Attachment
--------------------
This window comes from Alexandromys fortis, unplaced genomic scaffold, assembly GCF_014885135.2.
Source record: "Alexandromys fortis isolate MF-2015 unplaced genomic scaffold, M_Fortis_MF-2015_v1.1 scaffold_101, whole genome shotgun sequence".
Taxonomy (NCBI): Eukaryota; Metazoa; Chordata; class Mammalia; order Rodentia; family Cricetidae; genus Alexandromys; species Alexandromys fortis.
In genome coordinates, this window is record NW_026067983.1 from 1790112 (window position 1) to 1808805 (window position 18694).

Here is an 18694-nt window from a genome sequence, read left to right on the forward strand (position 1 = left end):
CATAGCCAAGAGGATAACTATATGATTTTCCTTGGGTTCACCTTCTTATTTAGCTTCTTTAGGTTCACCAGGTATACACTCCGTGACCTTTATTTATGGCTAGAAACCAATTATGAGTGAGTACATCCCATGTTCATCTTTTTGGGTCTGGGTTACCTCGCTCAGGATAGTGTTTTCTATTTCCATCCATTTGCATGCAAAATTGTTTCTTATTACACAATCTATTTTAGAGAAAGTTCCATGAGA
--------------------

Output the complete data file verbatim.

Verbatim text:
This window comes from Alexandromys fortis, unplaced genomic scaffold, assembly GCF_014885135.2.
Source record: "Alexandromys fortis isolate MF-2015 unplaced genomic scaffold, M_Fortis_MF-2015_v1.1 scaffold_101, whole genome shotgun sequence".
Taxonomy (NCBI): Eukaryota; Metazoa; Chordata; class Mammalia; order Rodentia; family Cricetidae; genus Alexandromys; species Alexandromys fortis.
In genome coordinates, this window is record NW_026067983.1 from 1790112 (window position 1) to 1808805 (window position 18694).

Here is an 18694-nt window from a genome sequence, read left to right on the forward strand (position 1 = left end):
CATAGCCAAGAGGATAACTATATGATTTTCCTTGGGTTCACCTTCTTATTTAGCTTCTTTAGGTTCACCAGGTATACACTCCGTGACCTTTATTTATGGCTAGAAACCAATTATGAGTGAGTACATCCCATGTTCATCTTTTTGGGTCTGGGTTACCTCGCTCAGGATAGTGTTTTCTATTTCCATCCATTTGCATGCAAAATTGTTTCTTATTACACAATCTATTTTAGAGAAAGTTCCATGAGA